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The Marlins were somehow able to muster up the strength not only to play Monday night’s game against the Mets, but also win it convincingly one day after losing Jose Fernandez in a tragic boating accident. The Marlins and Mets helped pay tribute to Fernandez prior to the start of the game as outlined here.

When the game started, the Marlins came out of the gate with a bang. Dee Gordon homered in his first at-bat, then the club hung a four-spot in the second inning. They tacked on two more in the third inning to chase starter Bartolo Colon and take a commanding 7-0 lead. The Mets chipped away for two runs in the fifth on an Asdrubal Cabrera two-run homer and tacked on one more in the eighth, but ultimately fell short by a 7-3 margin.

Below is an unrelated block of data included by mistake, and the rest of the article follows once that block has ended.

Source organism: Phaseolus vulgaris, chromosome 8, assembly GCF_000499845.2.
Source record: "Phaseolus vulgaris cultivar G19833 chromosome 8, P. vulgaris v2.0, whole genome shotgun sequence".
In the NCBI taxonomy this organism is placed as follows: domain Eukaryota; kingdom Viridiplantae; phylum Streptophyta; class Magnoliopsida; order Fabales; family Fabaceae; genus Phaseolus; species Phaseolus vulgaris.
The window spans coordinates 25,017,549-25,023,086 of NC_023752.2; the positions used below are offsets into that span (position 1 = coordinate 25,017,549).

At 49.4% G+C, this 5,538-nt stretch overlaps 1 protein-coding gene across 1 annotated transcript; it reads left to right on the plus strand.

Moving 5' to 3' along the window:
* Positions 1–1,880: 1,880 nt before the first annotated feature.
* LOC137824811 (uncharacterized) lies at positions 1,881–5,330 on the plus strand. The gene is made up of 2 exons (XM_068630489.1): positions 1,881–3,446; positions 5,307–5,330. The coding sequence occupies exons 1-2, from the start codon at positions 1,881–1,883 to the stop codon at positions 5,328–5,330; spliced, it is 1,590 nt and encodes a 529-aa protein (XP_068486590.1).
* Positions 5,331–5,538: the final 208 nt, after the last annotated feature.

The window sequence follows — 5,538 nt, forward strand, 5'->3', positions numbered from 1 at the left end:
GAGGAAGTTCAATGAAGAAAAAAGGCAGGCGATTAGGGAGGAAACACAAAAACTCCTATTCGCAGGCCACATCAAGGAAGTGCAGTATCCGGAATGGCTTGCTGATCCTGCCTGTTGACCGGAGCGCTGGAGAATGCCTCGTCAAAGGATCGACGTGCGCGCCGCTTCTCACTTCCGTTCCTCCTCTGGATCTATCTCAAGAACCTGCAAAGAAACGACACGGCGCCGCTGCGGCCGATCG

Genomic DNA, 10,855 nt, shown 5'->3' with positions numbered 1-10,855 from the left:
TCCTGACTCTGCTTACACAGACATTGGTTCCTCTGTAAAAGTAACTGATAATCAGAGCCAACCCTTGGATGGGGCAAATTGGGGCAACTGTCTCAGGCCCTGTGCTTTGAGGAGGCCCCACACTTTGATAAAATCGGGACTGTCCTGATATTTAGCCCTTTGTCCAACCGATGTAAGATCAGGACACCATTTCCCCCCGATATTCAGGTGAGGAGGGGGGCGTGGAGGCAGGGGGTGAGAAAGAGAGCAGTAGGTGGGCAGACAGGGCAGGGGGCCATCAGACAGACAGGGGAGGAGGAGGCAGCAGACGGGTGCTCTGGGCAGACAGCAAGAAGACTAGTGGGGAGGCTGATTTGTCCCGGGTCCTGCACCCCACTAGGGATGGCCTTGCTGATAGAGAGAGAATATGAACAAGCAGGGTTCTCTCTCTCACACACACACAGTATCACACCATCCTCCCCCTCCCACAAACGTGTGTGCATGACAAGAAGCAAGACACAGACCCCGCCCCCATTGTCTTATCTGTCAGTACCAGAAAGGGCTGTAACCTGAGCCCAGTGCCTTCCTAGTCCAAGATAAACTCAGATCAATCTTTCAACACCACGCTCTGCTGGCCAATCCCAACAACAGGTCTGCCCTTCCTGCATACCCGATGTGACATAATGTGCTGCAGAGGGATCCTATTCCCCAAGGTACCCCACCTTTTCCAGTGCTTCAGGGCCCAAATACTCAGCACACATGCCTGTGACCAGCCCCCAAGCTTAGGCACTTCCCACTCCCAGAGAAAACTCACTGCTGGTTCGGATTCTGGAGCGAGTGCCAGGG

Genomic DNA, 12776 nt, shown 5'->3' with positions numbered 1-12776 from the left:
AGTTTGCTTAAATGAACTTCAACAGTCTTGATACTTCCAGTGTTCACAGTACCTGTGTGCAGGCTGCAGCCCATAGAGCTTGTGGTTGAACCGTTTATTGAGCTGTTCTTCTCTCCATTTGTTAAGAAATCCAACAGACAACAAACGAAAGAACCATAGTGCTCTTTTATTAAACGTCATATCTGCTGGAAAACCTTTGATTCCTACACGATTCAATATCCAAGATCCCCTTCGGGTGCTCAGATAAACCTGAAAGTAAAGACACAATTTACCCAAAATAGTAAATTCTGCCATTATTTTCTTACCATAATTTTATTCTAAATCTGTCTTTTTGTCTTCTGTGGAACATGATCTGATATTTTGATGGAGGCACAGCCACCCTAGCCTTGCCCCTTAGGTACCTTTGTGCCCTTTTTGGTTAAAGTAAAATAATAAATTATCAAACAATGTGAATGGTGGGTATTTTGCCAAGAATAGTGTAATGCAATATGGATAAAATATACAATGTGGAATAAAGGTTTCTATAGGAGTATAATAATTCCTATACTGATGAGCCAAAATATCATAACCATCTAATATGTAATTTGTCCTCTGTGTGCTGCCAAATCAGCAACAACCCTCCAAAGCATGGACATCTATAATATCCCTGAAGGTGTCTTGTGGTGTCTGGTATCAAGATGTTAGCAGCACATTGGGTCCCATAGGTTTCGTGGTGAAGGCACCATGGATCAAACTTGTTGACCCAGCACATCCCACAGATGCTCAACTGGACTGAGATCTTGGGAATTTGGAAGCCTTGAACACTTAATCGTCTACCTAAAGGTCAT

Gordon finished 4-for-5 with the homer and two RBI. Justin Bour went 3-for-3 with a single, double, triple, and a walk along with an RBI and two runs scored.

A.J. Ramos, who closed out the win, placed the ball on the pitcher’s mound for Fernandez. The Marlins huddled around the mound and said a prayer. The players huddled closer to the rubber on the mound, then left their hats behind as they retreated to the clubhouse as fans at Marlins Park chanted, “Jose, Jose, Jose.”

In a post-game interview, Gordon called his first-inning home run “the best moment of my life,” as NBC 6 Sports reports.

Indians defeat Tigers, clinch AL Central for first division title since 2007